“We love to perform complex projects and tasks that are beyond the power of a simple printing house, and we often require the involvement of several printing houses, our reliable partners, to implement the project.

“Before the war, we printed a lot and had customers from Ukraine and Europe (more than 200 Ukrainian and foreign companies and corporations), so we welcome everyone from all over the world to print in Ukraine to support our printing industry after the war.

“We are currently working in wartime mode — we continue to fulfil critical orders for our customers, although, I must admit that the number of orders has fallen critically.

“We’re proud that some of our personnel decided to serve to protect Ukraine from armed aggression by the Russian occupiers. The priority for us now is the financial support of our staff during this difficult time and the restoration of our printing industry after the war.

“We are confident that this war will end soon, as the occupier is running out of all possible resources to continue a war of this scale with Ukraine, the largest country in Europe.”

Providing support and solidarity in the long-term

“Communication is more important now than ever,” says Igor Agarkov, publisher of Print+ magazine, who is currently staying in Boryspil, a satellite city of Kyiv. He says the situation is “relatively calm” where he is, but the area is still under fire from missiles and cannonades. “Working and communicating with printers for the last 25 years has been an integral part of my life. Nothing has changed. Messengers work, the Internet works, telephone communication with most regions of Ukraine remains.”

However, Agarkov notes that “it is very difficult to estimate” how many companies are still open and running in Ukraine. “It is unlikely that there is a methodology that allows you to accurately estimate the number of working printing houses.”

Additionally, “the willingness of owners to restart print shops depends on a number of factors. The most critical, of course, are war-related activities.” Agarkov highlights the shelling of Dunapack, a leading manufacturer of corrugated packaging based in Oleshky near Kherson, which killed one employee and injured others. Protecting employees is a priority – but as noted by Artyushchenko, continuing to work is more “therapeutic” for some than nervously awaiting news or further attacks.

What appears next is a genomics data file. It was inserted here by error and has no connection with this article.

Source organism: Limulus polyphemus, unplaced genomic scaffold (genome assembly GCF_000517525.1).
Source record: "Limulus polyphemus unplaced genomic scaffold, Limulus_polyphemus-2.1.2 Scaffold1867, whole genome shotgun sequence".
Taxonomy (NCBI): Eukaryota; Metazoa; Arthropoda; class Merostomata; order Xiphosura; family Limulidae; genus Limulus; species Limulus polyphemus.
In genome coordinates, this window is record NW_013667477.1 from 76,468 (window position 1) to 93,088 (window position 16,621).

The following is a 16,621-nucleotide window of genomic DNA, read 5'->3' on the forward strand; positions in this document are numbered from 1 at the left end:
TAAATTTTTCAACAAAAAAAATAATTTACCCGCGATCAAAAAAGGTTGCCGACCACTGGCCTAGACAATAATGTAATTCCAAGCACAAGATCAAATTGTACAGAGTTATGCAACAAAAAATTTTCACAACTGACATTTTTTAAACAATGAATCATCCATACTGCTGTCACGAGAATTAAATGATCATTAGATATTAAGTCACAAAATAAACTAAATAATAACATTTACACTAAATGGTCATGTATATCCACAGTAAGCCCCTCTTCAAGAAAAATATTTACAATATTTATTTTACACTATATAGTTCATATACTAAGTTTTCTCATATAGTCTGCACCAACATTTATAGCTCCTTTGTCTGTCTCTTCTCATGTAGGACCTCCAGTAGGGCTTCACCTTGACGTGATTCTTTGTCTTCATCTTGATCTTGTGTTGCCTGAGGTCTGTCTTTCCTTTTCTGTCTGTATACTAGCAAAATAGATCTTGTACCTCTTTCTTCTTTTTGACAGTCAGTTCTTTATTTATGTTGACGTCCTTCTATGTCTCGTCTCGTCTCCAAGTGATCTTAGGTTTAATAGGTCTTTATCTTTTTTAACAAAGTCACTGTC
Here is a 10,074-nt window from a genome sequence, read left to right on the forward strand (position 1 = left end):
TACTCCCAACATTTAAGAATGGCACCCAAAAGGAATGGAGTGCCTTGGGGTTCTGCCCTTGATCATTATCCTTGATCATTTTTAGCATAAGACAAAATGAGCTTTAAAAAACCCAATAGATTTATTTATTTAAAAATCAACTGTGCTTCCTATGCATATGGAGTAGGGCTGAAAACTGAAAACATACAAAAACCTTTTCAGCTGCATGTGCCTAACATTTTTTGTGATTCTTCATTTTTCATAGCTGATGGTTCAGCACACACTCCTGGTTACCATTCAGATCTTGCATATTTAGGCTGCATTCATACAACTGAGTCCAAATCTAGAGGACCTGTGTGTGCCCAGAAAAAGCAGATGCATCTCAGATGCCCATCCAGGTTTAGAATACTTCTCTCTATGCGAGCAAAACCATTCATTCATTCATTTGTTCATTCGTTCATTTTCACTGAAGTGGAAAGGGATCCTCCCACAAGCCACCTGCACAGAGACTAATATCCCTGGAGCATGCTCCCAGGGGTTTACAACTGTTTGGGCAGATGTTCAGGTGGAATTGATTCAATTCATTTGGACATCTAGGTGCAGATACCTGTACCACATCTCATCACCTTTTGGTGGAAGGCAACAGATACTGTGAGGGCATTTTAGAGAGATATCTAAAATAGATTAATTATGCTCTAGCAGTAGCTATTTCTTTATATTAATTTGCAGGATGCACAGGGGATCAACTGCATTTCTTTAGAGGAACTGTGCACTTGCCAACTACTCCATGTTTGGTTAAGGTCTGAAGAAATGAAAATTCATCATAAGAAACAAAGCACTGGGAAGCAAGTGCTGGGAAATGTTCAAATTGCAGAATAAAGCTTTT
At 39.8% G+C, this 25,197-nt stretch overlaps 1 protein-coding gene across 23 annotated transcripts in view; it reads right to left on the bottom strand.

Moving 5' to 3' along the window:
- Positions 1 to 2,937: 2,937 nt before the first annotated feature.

For people who have evacuated Ukraine, drupa, a printing industry international trade fair, is providing shelter for 1,500 Ukrainian refugees in Hall 6 at Messe Düsseldorf in Germany. “Where we normally bring together global players from the print industry, we are now offering shelter to people seeking refuge from violence and destruction,” explains Sabine Geldermann, director of drupa.

For people who have remained in Ukraine, Agarkov states: “We do not strive to live forever on grants and subsidies from the EU or the US. We know how and want to work and earn ourselves. I am sure that all printing houses in Ukraine will strive to restore business as soon as possible.

“The quick recovery of printing will depend on several factors. The most crucial ones are personnel and the lack of consumables. The lack of professionals was there before. With the growth of the economy in 2021, it has become less noticeable, but now the situation is understandably uncontrollable. Many will have to start from scratch.

“As for the consumables, there is an obvious crisis in the world market, which leads to a shortage of paper, carton and other product groups that are in demand in the printing industry. In combination with aggression in Ukraine, the situation seems to be very complicated.

“I think a lot will depend on the desire and readiness of vendors to support the Ukrainian printing industry not in words, but in deeds. They should cancel quotas on the supply of raw materials, and also introduce loyal conditions for their shipments.”

In an interview with Packaging Europe, Alexander Sobolenko, chief business development officer and co-founder of the Ukrainian company Re-Leaf, says that “the best thing the packaging industry can do to support its Ukrainian colleagues is to continue buying “Made in Ukraine” products.

“Not a single entrepreneur is caring now about profits, but everyone is trying their best to save the country’s economy and provide other people with means for living.

“So, by buying Ukrainian paper, packaging, or services, other companies contribute immensely to the survival of the Ukrainian economy and human lives.”

Meanwhile, Oleksandr Grytsenko, founder of the Ukrainian start-up Duopack, which makes flexible stand-up pouches with a partition that allows two products to be dispensed individually or at the same time from one pack, has established the Buy Ukrainian project. The company’s LinkedIn network offers “additional assistance of all specialists from the packaging industry, as well as from other industries, in the promotion of all Ukrainian goods”.

Print Against War is urging people from across the printing and packaging industry to join its movement, which includes a private group for networking and cross-referencing requests and offers for help.

In collaboration with the Packers Club of Ukraine, Packaging Europe is also running a live page to showcase Ukrainian companies and facilitate connections with the rest of the European packaging value chain. The page will be updated periodically to include new listings.